So I met Yvonne, or ‘Amanda’, in person at the Movie Park.  It is her fourth season as a Halloween performer there. She was excited about my idea to picture her out of character, so we decided that I could visit her, at her office where she works as project manager, at Lenovo-Medion AG in Essen. When I arrived at the entrance of her company, I looked around and couldn’t see her. Then from a distance a business woman with somber black suit and high heels called my name. It was Yvonne. What a change. She looked like you and me. Dressed casually. Flowing long hair and very likeable.

We went to an exhibit room to take pictures. Wonderful, the contrast between her job and her performance for Halloween couldn’t be larger. Next, I visited her at home. Because they changed their house, it looked a little bit provincial.

A night in a bunker

Ilmenau, Germany

By Ina Fassbender

One Saturday morning I began to time travel for 16 hours to a place in eastern Germany, traveling to the time of the former DDR (Deutsche Demokratische Republik), to the time of two countries and two armies. To the bunker museum at Rennsteighoehe, in the middle of the Thueringer forest. It is owned by the “Waldhotel Rennsteighoehe”, which offers a ‘reality event’ weekend, to sleep one night in a bunker built by the ministry for national security MfS, wear a NVA (Nationale Volksarmee or National People’s Army) uniform and be treated like a former DDR soldier for the night.

I arrived in the middle of the forest with 14 others taking part in this reality event. First, everybody had to choose trousers, jackets, belts and caps. A gas mask was essential. Then a man, who looked like a major, appeared with a frightening look in his eyes and scolded us with severe words, exhorting us to find the bunker some 30 kms (18 miles) away. So we walked with our luggage through the forest. We were happy to find the bunker after only 100 meters (yards). At a closed gate a man, who had the look of a former NVA officer, welcomed us with no warm words. Rather he gave commands like in former times.

GALLERY: INSIDE A GERMAN BUNKER

At that moment I remembered my first meeting with the NVA. I visited friends in Berlin in 1986 and had to use the 200 km (124 miles) transit motorway through the former DDR. At the customs inspection I waited for many hours; don’t do anything, stay calm, don’t smile, be serious. After what seemed like an eternity of waiting, there was the moment NVA soldiers had to control me. I was in fear. They looked into my eyes, asked me where I wanted to go, how long would I stay there, what was the reason, was I smuggling something? They went away for 10 minutes with my pass. When they returned they uttered no words, inspected the car and my baggage inside and out. It took around 15 minutes and then I was on my way to Berlin. They found nothing.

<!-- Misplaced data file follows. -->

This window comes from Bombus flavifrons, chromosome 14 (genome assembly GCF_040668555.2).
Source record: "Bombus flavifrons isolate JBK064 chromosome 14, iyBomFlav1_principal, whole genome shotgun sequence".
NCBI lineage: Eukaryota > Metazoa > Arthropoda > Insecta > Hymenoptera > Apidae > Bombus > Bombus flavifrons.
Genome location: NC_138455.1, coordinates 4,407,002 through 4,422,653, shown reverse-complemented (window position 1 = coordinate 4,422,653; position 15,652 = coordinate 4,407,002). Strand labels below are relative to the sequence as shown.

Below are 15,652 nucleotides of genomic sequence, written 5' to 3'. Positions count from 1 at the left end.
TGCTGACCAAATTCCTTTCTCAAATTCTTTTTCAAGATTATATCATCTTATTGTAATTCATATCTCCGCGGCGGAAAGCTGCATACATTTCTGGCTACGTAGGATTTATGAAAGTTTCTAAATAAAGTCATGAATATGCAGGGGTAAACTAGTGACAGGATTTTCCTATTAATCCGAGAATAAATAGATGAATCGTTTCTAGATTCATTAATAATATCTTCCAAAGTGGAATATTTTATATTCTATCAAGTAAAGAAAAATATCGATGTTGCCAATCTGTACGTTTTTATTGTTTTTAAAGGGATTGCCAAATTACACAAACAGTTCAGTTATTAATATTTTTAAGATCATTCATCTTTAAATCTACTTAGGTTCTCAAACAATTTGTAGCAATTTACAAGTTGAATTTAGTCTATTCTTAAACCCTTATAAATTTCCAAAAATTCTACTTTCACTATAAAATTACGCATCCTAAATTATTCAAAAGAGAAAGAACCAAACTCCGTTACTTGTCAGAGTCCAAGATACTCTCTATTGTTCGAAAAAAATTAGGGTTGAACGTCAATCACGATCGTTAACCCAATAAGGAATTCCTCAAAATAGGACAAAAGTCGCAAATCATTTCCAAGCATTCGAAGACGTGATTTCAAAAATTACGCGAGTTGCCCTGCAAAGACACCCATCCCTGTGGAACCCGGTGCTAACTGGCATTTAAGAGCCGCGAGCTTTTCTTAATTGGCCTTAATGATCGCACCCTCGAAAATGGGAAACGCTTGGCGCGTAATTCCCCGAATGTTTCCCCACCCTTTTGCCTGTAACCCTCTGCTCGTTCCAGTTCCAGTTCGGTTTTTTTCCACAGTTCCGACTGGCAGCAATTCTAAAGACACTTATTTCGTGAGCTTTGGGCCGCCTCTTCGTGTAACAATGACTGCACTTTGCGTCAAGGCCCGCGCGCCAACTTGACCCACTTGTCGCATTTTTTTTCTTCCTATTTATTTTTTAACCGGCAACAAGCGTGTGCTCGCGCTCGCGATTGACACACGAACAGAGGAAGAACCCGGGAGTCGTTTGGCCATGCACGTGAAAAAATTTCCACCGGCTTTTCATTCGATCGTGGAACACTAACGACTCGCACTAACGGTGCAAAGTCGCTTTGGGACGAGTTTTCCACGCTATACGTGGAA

Inside the iSurgery operation

Hamburg, Germany

By Fabian Bimmer

When my boss, Joachim Herrmann, told me that I had to cover liver surgery using an iPad, I had no idea how an iPad could be helpful during an operation. I knew that iPhones, iPads and tablets were becoming more important in being useful in all sorts of activities in our daily life – but for surgeries?

We use these new toys in different ways: GPS for cars, during sporting activities, music, mail and for other ways to communicate. Some of my colleagues use tablet computers to present their portfolios and to operate their cameras. Swiss camera maker Alpa uses an iPhone as a viewfinder for their tilt and shift cameras. But I couldn’t imagine how an iPad would be helpful during an operation to remove two tumors from a liver.

Also, I knew nothing at all about livers or any surgery before this assignment.

Poolside floods

Germany

By Thomas Peter

It was a sunny and calm Monday afternoon when I flew in a German army transport helicopter above a flooded region north of Magdeburg, the capital of the federal state of Saxony-Anhalt. The Elbe river had swollen to over seven meters (yards) above its normal levels and broken its banks and a dyke near the village of Fischbeck. Farmlands, forests and whole villages were inundated by its waters. Hundreds of people had to flee their homes.